If you took a prolonged period of time off due to sickness, you shouldn’t have a problem being honest as long as the illness doesn’t affect your ability to do the job. State that, due to a medical condition, you had to take some time away from work but have now returned to full health and are looking to re-enter the workplace. Likewise, if you were made redundant and became unemployed for quite some time, explain that your nanny family or company that you work for had to make cutbacks that unfortunately led to a reduction in hours,days or role.

Every nanny position you want to be put forward for, requires an up-to-date child-related CV attached to your email of interest.

Note on Social Media: Given this connected internet age you can expect that any prospective families will investigate you via the web also. Consider carefully any personal online public profiles on social media such as Facebook. For example, compromising photographs or comments will negatively influence your application with any prospective families.

Happy loving mother and her baby child playing outdoors in the park


Full Name

Picture of yourself

Address

D.O.B:  – Nationality:

Introduction

Write about yourself, any child-care experience you have had, your philosophy and approach to childcare. Include a Personal Statement.

Education and Qualifications

Pediatric First Aid – St Johns    May 2017

Certificate in Child Care and Education    June 2014

Driver’s License (Clean Record) July 2017

WORK EXPERIENCE

Jones Family          Full-time Nanny          February 2015- February 2017

This was a sole charge position in which I cared for a 5-year-old boy and a 2-year-old girl. Duties included picking the children up from school and nursery respectively, arranging play dates for the girl, teaching her arts and crafts, taking trips to the park and helping the boy with any homework he may have. This role also involved meal preparation and household duties such as the children’s washing and ironing. (5 days per week)

Reason for Leaving: Girl was to start school full-time and hours decreased significantly.

Family #2          Full-Time Nanny          Date Started – Date Finished

Job description.

Reason for Leaving: One sentence explanation as to why you no longer work for the family.

Family #3          Full-Time Nanny          Date Started – Date Finished

Job description.

Reason for Leaving: One sentence explanation as to why you no longer work for the family.

Interests and Hobbies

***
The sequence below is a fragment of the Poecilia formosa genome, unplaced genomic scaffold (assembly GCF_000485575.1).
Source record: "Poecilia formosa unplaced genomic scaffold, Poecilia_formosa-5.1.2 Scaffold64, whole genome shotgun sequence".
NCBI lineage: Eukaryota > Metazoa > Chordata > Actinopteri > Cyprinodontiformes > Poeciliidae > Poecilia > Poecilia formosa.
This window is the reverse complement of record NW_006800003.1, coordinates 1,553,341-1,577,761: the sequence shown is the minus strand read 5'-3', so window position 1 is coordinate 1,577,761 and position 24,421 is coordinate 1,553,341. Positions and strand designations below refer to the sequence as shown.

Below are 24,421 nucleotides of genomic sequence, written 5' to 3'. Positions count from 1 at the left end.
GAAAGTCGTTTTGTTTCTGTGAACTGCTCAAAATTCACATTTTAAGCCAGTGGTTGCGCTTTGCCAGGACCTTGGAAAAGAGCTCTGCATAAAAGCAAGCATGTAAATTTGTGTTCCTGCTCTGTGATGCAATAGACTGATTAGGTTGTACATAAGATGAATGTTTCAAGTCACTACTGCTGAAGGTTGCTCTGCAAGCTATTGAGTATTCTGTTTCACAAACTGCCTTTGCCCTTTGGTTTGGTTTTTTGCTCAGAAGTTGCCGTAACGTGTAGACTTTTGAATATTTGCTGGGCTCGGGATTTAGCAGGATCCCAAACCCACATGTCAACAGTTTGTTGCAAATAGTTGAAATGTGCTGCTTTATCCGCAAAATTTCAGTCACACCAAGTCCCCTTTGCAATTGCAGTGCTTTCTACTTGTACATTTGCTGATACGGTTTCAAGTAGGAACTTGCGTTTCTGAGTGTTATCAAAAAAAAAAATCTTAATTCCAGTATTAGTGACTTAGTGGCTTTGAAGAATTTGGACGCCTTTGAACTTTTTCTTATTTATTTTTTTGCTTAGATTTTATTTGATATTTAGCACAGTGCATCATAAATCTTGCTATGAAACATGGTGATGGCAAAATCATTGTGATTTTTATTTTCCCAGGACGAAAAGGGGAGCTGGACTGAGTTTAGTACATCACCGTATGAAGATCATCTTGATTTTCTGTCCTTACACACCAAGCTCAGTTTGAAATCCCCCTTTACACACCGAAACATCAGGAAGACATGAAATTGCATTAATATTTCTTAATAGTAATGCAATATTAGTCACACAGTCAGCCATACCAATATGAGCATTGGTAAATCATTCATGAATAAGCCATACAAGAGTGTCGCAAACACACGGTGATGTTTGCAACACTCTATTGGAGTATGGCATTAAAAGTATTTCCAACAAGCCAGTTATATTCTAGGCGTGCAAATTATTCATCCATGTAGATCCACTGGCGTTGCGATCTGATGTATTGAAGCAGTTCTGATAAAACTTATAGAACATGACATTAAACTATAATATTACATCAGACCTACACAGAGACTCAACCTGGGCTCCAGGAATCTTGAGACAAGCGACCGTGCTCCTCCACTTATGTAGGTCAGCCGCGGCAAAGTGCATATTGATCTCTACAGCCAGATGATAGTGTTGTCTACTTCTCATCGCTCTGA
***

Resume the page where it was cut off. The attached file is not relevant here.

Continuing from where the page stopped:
Cycling, hiking, travelling, reading and running marathons.

Reference

At least two contactable child-related references – make sure you have permission to put their details down and are happy to be contacted.


Rockmybaby® consultants can help with your CV if required. Please see below a sample of a comprehensive child-related CV.

Loose Parts – The benefits of unstructured play and open-ended resources.

As a parent or educator, you have no doubt heard about the importance of ‘free play’, ‘loose parts’ and ‘open-ended resources’. But what do these terms really mean and why are they so important?

“Giving meaning to loose parts requires us to think about the possibilities of how a child learns and consider the materials and environments she uses. Loose parts create endless possibilities and invite creativity. For example, if a child picks up a rock and starts to play, most likely that rock can become anything the child wants it to be. Imagination, creativity, curiosity, desire, and need are the motivation of loose parts.

Loose parts are materials that can be moved, carried, combined, redesigned, lined up, and taken apart and put back together in multiple ways. Loose parts can be used alone or combined with other materials. There is no set of specific directions for materials that are considered loose parts. The child is the direction.”

When setting up your learning environment, consider how the child will interact and engage with the materials and resources around him/her. Do the resources you have provided allow the child to freely explore their own interests, urges and curiosities, or do they limit and restrict the child’s play?

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Loose parts or open-ended resources create opportunities for learning and open up a world of discovery. The importance of these resources lies in the children’s interest and engagement. There are no rules or expectations with this form of play, and no ‘right or wrong’ way, making it free flowing, relaxed and natural. This invites more in-depth inquiry and active exploration, as children do not feel under pressure to perform or ‘get it right’.

Another fantastic thing about loose parts is that they are suitable for all ages.  “Children will manipulate and use them in different ways according to their own specific ages and stages of development – they can also use them in different ways day after day!”

Finally, these resources are cheap and easy to collect – making them perfect for setting up a quality learning environment on a budget! You can pick up little treasures from op-shops, as well as collecting natural resources, and keeping recycled materials, such as washed out yoghurt pots, empty plastic containers and cardboard tubes.

Above all else, HAVE FUN!

Written by Jess Shepard